2. The End of Annan-Trauma…Finally! by Mertkan Hamit*
Eleven years ago on 24th April 2004, a week before the Cyprus accession to the EU, Annan Plan - the plan for the comprehensive solution of the Cyprus problem- was voted and rejected by a decisive no vote from the Greek Cypriots. It was a traumatic outcome for the 65% pro-solution Turkish Cypriot voters. Annan-trauma took 11 years to recover. 2 days after the 11th anniversary of Annan voting, pro-solution figure Mustafa Akinci’s victory created new hopes for resolution of Cyprus Problem.
At this phase of the conflict –that refers to the decades - there is no violence however the number of garrisoned troops in the North reaches almost one fifth of the civilian population. The heavy military presence of Turkish army strengthens the dominant understanding of the Cyprus problem that claims it is the problem of occupation and invasion. Perceiving Cyprus Problem solely as the problem of Turkish army brings us to a deadlock. Because such understanding 1) does not create room for reconciliation as it simply fails to communicate with the sensitivities of the Turkish Cypriots and 2) sustains the status quo and 3) underestimates the role of the Turkish Cypriots for the solution which is the main point that I am going elaborate.
Eroglu’s leadership relied on the perspective that takes non-resolution as a solution. Both before and during his rule, from April 2010 to April 2015, he exploited the Annan trauma and acted accordingly. This cost Turkish Cypriot side’s diminishing political significance for the resolution of the conflict, particularly when we compare with the previous five years 1. When the joint declaration was announced in February 2014, there were optimism. However, this did not last long. Despite there were international pressure, Eroglu’s political project was based on non-resolution and he was loyal to this. The general principle of the negotiations agreed on nothing until agreeing on everything gave him enough space to exploit the environment and sustain his non-solution is the solution position. Eroglu’s shilly-shally approach diminish the hopes, on the other hand intruder Barbaros made Anastasidis to leave the table turning the solution of the problem unachievable. This tactical move relying on delaying the process made federalists to understand the importance of removing Eroglu from his position.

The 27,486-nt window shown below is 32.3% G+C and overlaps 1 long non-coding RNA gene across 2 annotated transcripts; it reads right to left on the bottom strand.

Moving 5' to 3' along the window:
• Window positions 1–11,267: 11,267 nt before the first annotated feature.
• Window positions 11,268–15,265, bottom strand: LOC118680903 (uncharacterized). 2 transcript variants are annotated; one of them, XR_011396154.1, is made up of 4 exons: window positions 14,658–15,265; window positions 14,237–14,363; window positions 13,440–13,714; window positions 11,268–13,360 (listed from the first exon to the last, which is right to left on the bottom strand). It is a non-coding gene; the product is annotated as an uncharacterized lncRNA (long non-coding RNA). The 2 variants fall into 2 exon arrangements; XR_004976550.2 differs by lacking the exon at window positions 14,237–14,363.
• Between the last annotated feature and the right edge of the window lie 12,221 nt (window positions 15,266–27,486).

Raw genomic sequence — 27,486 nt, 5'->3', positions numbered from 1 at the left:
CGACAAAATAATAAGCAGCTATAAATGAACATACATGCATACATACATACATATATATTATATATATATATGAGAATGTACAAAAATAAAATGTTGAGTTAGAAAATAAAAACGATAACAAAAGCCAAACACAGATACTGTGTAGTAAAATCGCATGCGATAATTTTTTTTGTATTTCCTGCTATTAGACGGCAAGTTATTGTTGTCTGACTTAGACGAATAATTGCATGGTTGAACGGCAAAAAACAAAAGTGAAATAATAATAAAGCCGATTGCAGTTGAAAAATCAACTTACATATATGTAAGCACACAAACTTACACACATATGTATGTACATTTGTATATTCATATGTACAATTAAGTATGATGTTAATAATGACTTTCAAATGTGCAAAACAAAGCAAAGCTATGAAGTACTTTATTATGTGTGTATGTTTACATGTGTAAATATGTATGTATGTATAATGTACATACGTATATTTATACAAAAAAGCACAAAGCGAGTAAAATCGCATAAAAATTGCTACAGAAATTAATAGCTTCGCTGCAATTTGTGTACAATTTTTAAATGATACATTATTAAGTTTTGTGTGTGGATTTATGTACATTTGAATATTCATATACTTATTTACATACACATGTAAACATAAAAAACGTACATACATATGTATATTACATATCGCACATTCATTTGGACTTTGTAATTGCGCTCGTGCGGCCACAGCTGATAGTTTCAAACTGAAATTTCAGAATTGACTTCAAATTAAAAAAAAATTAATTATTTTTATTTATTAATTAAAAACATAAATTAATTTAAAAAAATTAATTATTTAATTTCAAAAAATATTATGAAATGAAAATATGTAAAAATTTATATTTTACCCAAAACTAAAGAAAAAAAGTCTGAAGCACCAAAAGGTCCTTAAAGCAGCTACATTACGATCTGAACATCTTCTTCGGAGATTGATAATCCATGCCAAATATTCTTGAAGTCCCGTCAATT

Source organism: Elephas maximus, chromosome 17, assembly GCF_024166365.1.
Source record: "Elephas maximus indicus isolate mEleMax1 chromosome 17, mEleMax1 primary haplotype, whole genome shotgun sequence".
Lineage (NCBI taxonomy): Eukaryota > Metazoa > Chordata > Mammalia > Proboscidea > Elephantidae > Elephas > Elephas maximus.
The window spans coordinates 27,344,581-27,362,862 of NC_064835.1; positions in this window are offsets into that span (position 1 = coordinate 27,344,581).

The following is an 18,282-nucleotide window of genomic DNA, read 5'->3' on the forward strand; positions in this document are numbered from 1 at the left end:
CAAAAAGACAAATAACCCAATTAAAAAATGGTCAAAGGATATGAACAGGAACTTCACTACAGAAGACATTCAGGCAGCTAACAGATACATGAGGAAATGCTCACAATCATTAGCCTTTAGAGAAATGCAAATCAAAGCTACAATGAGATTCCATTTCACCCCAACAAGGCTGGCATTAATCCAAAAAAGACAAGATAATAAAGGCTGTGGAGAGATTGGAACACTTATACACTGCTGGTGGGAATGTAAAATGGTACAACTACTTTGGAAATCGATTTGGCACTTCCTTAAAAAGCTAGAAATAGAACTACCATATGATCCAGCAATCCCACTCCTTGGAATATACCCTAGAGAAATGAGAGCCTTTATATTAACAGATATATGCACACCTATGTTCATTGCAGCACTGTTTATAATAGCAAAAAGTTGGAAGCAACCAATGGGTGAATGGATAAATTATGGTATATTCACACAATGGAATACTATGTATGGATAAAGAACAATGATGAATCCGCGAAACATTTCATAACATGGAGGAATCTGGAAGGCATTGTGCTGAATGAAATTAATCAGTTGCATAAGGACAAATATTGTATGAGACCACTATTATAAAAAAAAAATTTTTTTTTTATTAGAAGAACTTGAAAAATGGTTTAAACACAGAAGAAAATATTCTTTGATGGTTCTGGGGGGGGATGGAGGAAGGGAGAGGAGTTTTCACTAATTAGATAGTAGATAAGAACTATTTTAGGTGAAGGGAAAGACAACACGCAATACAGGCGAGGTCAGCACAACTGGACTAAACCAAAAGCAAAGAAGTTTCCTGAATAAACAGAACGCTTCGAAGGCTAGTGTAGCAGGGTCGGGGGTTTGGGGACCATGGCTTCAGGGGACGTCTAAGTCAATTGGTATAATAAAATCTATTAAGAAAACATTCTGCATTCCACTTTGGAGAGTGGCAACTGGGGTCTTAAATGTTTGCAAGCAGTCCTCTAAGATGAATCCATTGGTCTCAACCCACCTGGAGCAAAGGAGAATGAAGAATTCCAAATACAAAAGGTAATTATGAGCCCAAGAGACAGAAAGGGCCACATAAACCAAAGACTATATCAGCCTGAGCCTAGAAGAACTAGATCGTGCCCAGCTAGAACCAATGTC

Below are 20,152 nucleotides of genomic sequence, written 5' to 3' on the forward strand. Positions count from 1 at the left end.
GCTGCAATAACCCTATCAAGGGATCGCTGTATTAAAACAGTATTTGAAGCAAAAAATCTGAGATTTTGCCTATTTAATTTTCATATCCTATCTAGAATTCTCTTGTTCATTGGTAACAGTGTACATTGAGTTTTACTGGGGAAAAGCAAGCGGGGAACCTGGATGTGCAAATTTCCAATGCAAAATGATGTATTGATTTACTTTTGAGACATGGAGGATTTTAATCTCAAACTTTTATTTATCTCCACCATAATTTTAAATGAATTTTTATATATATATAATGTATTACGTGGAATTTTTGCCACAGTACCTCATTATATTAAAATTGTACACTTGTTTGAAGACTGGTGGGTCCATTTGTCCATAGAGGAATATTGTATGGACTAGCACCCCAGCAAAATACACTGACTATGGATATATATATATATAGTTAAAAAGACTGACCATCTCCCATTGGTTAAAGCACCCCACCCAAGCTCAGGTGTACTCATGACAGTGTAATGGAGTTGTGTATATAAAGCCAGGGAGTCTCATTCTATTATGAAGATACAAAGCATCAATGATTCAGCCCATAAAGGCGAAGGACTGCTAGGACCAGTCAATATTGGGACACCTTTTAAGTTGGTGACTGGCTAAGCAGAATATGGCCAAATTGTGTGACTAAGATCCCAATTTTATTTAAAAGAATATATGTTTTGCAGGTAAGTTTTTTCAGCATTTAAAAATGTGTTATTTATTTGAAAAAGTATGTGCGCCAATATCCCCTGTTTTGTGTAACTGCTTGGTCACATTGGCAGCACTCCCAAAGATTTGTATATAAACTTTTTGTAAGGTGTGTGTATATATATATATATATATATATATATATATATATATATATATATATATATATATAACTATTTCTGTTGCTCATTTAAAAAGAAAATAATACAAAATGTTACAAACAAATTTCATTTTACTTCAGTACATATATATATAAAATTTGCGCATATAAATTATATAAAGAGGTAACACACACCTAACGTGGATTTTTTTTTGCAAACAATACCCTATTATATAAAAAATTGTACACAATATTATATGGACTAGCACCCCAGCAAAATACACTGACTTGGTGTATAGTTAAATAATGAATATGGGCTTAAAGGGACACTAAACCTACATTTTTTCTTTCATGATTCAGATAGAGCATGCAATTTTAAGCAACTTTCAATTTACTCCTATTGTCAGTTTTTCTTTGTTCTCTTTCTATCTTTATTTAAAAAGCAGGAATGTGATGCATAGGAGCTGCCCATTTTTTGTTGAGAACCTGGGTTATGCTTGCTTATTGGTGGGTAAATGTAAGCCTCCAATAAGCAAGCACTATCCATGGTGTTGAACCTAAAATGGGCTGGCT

Dialectics rules. Turkish Cypriot community acquired constructive but critical stance against various points and come up with innovative ideas, courage to speak most of the unspoken issues, show less-diplomatic and more direct way to show their willingness for reunification and most importantly learned acting bi-communally. Dissatisfaction among the TC grassroots magically brought critical interpretations over the role of the negotiation table, the way of attempts for comprehensive resolution, the methodology and the philosophy behind the settlement efforts. At this point, confidence building measures including return of Varosha and opening of the ports, models allowing solution in a gradual way with the aim of reaching comprehensive solution turned out to be the defining positions across pro-solution groups.
Recent Turkish Cypriot leadership election landmarked such transformation what I consider it as a paradigm shift. Majority of Turkish Cypriots who had accumulated their anger to the meaningless official lines of politics voted for Akinci. At the same time they were rejecting heavy jargon of the international political discourse and the empty populist rhetoric. The victory of Mustafa Akinci is important when we take his leftist background, his bold statements against Turkey into consideration. For the time being he become the voice of the grassroots who perceive Cyprus as their homeland, demanding for emancipation from arrogant statements of tie-wearing officialdom and looking forward for a federal solution in order to fulfil the delayed ambition of freedom irrespective with their national identity. There is a glittering hope for the future now it is up to Cypriots to grasp this opportunity.
1.When Mehmet Ali Talat was the leader he negotiated with former Greek Cypriot leader Christofias and come up with list of convergences.
*Mertkan Hamit completed his undergraduate studies (BA) in the Department of Economics of the Marmara University and he continued with postgraduate studies (MA) on South East European Studies at the National and Kapodistrian University of Athens. He is currently a PhD candidate on Human Rights at the School of Law and Social Sciences of the University of East London. He is an activist in Famagusta Initiative and the editor of ekopolitix.net. Follow him on Twitter.